Vendian Animals: Eoporpita

from the White Sea Region of Russia

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Eoporpita is one of the most striking Vendian fossils, noted for its thick tentacles surrounding a central body. This specimen is nearly six centimeters across and was found at the Winter Coast of the White Sea; other specimens have come from south Australia. Until recently, Eoporpita was thought to be a chondrophorine, but some researchers now doubt this interpretation of Eoporpita and consider it to have been a benthic polyp rather like a sea anemone.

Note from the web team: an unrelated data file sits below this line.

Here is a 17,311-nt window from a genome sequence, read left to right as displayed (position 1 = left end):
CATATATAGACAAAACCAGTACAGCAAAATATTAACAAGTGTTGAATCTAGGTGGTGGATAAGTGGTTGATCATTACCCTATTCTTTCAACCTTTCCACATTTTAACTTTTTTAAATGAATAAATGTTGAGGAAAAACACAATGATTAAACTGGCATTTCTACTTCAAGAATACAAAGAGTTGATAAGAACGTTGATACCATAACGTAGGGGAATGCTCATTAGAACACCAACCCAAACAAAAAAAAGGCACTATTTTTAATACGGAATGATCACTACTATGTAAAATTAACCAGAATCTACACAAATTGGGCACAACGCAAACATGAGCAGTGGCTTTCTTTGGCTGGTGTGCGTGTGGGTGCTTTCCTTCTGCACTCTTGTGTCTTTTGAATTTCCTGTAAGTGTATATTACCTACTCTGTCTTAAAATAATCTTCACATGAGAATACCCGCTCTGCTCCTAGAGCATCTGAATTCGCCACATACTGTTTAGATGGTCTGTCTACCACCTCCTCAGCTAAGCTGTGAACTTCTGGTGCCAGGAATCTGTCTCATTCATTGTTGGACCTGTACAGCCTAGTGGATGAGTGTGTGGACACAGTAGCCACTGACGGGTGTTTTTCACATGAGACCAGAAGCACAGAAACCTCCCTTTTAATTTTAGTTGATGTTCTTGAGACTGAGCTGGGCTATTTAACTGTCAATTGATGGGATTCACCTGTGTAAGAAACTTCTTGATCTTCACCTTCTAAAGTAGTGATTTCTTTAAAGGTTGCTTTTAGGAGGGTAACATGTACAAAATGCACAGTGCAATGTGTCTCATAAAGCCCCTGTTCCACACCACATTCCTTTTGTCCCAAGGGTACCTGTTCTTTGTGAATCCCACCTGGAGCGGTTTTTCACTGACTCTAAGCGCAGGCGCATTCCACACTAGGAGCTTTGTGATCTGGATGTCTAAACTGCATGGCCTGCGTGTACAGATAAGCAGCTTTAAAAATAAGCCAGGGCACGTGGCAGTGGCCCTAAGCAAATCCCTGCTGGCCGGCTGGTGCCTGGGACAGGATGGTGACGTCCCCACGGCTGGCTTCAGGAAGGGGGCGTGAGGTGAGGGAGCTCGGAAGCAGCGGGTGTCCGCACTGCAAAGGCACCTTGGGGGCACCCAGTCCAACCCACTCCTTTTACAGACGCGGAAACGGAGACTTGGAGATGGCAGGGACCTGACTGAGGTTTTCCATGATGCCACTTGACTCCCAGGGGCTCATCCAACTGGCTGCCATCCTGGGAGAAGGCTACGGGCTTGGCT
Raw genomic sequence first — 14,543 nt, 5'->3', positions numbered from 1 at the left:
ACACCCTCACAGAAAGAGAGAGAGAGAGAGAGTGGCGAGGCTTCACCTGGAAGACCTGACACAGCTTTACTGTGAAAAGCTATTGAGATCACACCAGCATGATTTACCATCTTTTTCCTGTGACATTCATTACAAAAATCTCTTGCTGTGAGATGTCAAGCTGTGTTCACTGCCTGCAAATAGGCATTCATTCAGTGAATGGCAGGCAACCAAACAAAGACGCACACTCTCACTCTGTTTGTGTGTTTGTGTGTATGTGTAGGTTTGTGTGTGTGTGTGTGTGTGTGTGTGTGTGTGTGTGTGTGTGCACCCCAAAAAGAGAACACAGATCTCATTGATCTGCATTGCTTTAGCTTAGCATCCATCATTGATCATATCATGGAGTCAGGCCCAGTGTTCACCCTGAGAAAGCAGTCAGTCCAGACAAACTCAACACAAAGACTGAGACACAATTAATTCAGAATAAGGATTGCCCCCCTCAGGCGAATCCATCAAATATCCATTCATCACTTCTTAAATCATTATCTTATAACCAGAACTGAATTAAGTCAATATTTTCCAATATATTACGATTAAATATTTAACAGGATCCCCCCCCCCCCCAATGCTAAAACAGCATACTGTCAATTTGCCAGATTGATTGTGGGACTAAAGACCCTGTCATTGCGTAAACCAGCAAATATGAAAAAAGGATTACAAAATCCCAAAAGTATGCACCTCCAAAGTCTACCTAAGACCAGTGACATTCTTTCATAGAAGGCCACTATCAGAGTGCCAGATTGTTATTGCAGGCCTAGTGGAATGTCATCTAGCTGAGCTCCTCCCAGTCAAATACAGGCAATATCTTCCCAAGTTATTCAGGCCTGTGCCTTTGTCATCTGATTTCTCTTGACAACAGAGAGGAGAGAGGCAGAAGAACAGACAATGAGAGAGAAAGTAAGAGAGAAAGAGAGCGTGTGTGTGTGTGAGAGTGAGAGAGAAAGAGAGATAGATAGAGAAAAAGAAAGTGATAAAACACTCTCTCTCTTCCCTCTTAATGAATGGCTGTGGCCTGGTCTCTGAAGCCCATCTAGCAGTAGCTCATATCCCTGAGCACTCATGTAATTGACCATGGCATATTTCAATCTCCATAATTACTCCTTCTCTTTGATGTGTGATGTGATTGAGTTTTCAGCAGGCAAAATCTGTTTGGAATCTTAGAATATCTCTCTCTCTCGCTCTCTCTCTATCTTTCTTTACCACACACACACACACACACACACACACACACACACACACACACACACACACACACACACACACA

Chondrophorines are cnidarians in the class Hydrozoa; although they look somewhat like individual jellyfish, with a round body from which tentacles hang, they are actually colonies of individual polyps, each one specialized for a function like feeding or reproduction. The whole colony floats with an internal disc-shaped float that may or may not have a sail attached. Living chondrophorines are known as "sailors-by-the-wind" and may wash up on beaches in huge numbers at certain times of the year. They are probably relatives of the Siphonophora, an order of colonial cnidarians that includes the venomous "Portuguese man-o-war".

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